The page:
Autism and Serving at Church

This is the second installment in my Autism Awareness Month, 2015, series.

He sat on the cooler behind the table full of snacks, a smile on his face. But he wasn’t fully focused on what was in front of him. His darting gaze and imagesslight rocking movements told me his mind was far away. “You ready to do this, Ryan?” I asked. “Oh. Yes…ma’am,” he replied with a smile and a serious nod, coming back to the present. Part of me paused for a second, wondering if this was such a good idea.

It was Easter Sunday and our church was doing our annual Easter at the Civic Center. The goal was to be a welcoming place for people who might not set foot in a church comfortably. It was my family’s first year serving at this event. Finding a place for Kati, Jarod, and I to plug in was simple. Lucy was heartbroken that at age six she was too young to serve during a service. Bless her heart.

But what to do with Ryan?

Autism complicates things. One of the characteristics of autism is difficulty with social skills. Ryan is pretty high-functioning but I knew holding a door as a greeter was not the way to go. He’d need a helper to stand by to help filter whatever might flit into his mind and out his mouth. Oh the possibilities!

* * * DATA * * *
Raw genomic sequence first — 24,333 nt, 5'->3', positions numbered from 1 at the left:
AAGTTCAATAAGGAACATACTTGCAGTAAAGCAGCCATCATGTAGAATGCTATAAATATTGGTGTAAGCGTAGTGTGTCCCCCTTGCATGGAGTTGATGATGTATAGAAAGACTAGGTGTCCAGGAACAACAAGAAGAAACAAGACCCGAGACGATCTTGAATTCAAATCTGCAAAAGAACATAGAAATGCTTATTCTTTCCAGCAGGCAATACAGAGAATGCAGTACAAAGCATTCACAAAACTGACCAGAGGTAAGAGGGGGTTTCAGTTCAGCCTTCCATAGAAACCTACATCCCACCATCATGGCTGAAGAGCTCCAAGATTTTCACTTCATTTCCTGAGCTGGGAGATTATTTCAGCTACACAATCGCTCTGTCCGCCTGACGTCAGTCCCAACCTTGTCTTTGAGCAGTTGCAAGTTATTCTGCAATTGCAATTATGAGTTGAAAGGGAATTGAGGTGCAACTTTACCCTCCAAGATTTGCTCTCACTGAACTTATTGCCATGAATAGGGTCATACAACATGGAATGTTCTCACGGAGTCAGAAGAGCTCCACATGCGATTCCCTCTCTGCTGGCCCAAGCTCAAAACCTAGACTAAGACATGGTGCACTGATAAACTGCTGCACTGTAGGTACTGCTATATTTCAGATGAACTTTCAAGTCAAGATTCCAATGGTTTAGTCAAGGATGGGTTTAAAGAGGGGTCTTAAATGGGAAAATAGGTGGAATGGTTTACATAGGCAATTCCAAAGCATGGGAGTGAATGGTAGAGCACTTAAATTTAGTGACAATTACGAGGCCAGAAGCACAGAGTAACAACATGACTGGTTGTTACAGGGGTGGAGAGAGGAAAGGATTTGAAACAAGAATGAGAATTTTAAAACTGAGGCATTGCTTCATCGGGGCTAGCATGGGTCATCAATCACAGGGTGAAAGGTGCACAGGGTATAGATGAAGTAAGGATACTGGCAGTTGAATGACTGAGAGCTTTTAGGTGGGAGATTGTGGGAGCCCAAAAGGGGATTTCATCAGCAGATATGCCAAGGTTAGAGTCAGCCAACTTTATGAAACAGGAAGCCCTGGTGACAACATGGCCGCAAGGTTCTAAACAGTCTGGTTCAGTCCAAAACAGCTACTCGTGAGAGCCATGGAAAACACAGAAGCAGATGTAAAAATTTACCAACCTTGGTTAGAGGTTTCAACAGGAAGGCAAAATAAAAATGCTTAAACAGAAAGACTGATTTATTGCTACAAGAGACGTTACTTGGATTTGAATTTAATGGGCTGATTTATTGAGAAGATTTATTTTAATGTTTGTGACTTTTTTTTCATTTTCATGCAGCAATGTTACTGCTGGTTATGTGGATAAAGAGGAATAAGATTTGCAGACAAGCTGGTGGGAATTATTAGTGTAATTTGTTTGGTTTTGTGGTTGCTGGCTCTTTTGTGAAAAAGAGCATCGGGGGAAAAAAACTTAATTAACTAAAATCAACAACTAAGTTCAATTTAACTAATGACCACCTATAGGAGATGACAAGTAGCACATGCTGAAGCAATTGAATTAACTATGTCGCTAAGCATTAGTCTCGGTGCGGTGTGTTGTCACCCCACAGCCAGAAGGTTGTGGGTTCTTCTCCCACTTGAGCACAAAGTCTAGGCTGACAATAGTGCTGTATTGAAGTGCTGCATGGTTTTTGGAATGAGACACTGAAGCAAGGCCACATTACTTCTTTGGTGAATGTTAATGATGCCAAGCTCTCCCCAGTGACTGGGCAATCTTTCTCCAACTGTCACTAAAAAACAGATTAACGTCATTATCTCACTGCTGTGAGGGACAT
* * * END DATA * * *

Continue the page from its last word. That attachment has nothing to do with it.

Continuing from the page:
I approached Michael and Carrie, our children’s pastors, with my dilemma. Children’s ministry was where the rest of us were serving and they know Ryan. Hmmm. They agreed this would be a challenge but they wanted to help find a spot for him. God bless good children’s pastors willing to shepherd all kinds of kids.

Carrie finally came up with the perfect fit: Ryan could man the Snack Table, passing out cold water and restocking the goodies as they were devoured by grateful volunteers. It was in the small Volunteer Check-in Room, away from loud crowds of too many people. Ryan liked that idea. He had a place to serve.

He was cute when we signed in, heading straight to the table and offering suggestions on good snack choices for Carrie that made her smile. He sounded like a waiter. “Do you want protein? This breakfast bar looks great for that!” “Can I get you some water?”

Finding a place for an autistic teen to fit in at church can be daunting. As a mom, I can tell you it can make you self-conscious and nervous they are going to run into trouble. It can raise anxiety levels that they are going to say something wrong and offend someone who doesn’t understand they have special needs. Ryan has found his place in youth group and youth small groups thanks to great volunteers. But this was the first time I’d found a place for him to serve—especially without me at his side to keep an eye on things.

Ryan did great. He ate a lot which made Kristi, the volunteer coordinator, laugh. But he was polite and he chatted with people in a pretty normal way. And when the morning was over, Ryan got to say he was part of something amazing. There were 442 people who gave their lives to Jesus that weekend. And Ryan fed some of the 928 volunteers who made that possible.